There was never any clear division of the work. Some reporting trips we took together. Others we did separately. Often it just depended on what was going on with our families at the time. We both seemed to naturally gravitate to aspects of the book that interested us individually, and that's how we ended up dividing up the writing. For the first two sections we alternated chapters. For the last section, we decided that each of us would write consecutive chapters, mostly based on the material each of us knew best.
We haven't wanted to kill each other more than two or three times in the past year, I'd say.
Q: Your previous book, Big Boy Rules, which was based on your Pulitzer Prize-winning stories for The Washington Post, examined American mercenaries fighting in Iraq during the war. Did your views of the mercenaries change as you spent time with them, and what was your overall sense of their role in the Iraq War?
A: I think my views did change as I spent time with them, which of course is inevitable when you get to know people and begin to understand their lives and motivations. And of course what I found is that the population of mercenaries was as diverse as you'd expect from any group of some 50,000 people, although of course this particular group was fighting a war for money, so it's a pretty extreme profession.
The whole business had its own warped logic and for the most part the people in it conducted themselves professionally. Most had been in the military and had even fought in Iraq, and they had taken the skill set they developed in a relatively low-paying U.S. government job and capitalized on it in the private sector, not unlike bureaucrats and politicians who become lobbyists.
But it's a very ugly business, obviously. The government had outsourced large chunks of the war to an unregulated industry armed to the teeth. So the abuses were legion. Every time I'd go out to investigate a shooting of Iraqi civilians, I'd hear about others. And of course we don't know how many contractors were killed, either. The mercenary part of the war in many ways summed up the war itself for me, so misguided and disingenuous.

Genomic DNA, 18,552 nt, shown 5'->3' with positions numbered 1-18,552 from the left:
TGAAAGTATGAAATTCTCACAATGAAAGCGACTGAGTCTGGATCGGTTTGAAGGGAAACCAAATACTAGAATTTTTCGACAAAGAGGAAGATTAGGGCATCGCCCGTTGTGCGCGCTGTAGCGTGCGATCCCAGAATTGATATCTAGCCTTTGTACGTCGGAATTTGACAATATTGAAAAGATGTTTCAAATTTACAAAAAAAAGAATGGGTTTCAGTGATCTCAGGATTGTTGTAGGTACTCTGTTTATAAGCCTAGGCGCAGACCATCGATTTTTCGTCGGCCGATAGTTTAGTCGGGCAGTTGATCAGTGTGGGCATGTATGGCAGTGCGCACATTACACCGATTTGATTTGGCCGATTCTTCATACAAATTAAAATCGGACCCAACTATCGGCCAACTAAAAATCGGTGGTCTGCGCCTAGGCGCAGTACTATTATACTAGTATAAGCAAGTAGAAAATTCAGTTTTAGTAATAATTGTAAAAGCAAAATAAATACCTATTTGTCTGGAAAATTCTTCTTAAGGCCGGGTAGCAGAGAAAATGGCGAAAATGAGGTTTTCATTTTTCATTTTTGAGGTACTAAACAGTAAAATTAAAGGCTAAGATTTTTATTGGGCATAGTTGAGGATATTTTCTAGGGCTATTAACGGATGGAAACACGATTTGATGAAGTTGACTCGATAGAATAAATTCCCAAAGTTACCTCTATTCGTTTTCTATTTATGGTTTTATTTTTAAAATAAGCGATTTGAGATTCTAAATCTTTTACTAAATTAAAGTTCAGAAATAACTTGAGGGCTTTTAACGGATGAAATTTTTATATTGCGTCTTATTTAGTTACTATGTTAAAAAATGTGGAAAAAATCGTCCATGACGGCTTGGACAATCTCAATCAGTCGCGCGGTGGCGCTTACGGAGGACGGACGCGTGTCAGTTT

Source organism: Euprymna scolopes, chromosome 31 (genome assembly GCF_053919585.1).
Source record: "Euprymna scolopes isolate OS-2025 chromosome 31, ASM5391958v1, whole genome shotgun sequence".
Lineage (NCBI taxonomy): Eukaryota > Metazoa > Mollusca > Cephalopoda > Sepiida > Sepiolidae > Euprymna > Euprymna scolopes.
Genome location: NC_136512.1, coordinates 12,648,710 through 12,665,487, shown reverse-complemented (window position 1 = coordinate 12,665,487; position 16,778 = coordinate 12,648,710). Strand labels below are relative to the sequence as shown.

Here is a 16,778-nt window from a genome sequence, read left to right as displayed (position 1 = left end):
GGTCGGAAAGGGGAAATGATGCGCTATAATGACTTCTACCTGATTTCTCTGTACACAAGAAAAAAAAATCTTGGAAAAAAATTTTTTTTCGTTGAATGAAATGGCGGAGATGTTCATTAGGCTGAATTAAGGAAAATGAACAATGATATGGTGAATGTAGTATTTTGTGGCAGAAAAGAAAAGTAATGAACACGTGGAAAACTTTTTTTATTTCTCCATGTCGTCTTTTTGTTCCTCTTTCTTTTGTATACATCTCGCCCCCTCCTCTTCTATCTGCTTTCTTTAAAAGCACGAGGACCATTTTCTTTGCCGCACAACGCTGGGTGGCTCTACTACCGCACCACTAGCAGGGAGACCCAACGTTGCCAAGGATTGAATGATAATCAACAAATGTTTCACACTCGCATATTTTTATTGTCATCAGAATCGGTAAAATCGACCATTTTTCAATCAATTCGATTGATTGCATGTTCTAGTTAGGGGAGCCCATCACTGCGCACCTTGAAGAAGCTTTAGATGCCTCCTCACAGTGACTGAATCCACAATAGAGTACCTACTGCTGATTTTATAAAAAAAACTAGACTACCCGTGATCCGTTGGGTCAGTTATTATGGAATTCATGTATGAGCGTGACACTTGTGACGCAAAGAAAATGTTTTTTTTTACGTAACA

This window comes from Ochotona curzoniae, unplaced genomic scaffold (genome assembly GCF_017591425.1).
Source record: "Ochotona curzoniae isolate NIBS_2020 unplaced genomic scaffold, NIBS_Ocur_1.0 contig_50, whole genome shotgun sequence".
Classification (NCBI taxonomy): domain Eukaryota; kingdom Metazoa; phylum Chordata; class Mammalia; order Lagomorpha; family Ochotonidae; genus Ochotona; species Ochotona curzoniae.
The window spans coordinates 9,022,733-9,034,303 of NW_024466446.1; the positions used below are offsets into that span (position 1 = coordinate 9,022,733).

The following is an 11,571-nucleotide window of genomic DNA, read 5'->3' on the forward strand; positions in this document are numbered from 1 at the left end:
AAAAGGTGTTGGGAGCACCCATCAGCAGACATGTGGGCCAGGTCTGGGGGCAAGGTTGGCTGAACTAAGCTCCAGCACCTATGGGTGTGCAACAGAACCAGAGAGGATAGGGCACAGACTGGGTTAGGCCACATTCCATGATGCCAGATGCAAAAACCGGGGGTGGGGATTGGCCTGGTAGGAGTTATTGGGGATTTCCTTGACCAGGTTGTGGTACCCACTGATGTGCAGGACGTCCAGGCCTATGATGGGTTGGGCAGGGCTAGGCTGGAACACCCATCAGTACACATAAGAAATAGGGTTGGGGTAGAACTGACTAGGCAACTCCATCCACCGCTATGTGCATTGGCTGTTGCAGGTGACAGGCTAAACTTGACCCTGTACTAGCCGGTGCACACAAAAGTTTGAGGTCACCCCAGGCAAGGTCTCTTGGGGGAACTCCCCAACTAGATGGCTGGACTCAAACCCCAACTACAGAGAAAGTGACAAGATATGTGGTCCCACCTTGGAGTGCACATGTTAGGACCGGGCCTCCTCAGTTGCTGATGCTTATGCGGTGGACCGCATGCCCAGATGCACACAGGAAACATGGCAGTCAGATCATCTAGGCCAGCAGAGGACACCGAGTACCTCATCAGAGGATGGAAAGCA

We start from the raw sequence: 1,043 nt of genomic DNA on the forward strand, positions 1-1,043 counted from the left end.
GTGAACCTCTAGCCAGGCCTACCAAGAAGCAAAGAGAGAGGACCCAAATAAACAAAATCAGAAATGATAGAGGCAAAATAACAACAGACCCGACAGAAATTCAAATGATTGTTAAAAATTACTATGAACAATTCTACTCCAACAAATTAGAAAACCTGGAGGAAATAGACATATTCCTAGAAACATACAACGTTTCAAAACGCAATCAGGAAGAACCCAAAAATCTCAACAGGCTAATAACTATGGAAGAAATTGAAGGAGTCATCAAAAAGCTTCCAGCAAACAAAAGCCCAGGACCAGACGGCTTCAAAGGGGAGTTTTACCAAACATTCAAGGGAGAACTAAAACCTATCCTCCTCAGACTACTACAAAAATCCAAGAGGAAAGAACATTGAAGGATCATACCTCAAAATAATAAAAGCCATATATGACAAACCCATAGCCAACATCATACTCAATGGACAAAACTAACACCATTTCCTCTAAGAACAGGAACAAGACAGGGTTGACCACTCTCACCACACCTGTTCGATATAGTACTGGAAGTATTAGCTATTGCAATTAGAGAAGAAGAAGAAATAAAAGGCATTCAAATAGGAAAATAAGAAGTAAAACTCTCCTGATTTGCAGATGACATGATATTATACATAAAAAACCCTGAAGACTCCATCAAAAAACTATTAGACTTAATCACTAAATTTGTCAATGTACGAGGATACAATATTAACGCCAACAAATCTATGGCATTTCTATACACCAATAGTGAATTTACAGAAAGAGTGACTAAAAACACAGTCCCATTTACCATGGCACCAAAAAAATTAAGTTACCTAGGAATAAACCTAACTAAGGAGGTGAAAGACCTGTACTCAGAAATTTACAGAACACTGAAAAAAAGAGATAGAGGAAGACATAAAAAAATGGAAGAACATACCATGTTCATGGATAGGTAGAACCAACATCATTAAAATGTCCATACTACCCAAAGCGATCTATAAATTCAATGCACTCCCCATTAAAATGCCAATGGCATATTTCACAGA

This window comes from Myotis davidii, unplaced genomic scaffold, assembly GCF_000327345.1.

Q: What's the significance of the title "Big Boy Rules"?
A: It was an expression the mercenaries used. I heard it for the first time while investigating a shooting in Baghdad. A former Marine named Jake Washbourne was accused by his colleagues of shooting into an unarmed taxi. Washbourne was fired by the company, along with two mercenaries who made the accusation. But there was never any criminal investigation.
When I asked one of the mercenaries what laws they thought governed their actions on the battlefield, he told me his company had promised to sneak him out of Iraq in the back of a truck if a questionable shooting occurred (this actually happened in another case involving Blackwater). He said they effectively governed themselves with their own rule of law, which they called "big boy rules."
Q: What's next for you? Any more collaborations with your brother?
A: We started the NFL book at almost exactly the same moment I started my job as an investigative reporter for ESPN. The two have overlapped some, but I'm looking forward to just focusing on my job for awhile and trying to give some of this time back to my wife, Maureen, and my son Will, who starts high school in the fall. I'd love to do a book with Mark again, but -- I'm laughing as I write this -- I don't know that he feels the same way! It's fun to do a book with your brother but not uncomplicated.
Q: Anything else we should know?
A: My brother and I owe everything to our mother, Ellen Gilbert, who just this month retired after 30 years as a speech pathologist, helping people with learning disabilities. We're so proud of her. And so grateful.
--Interview with Deborah Kalb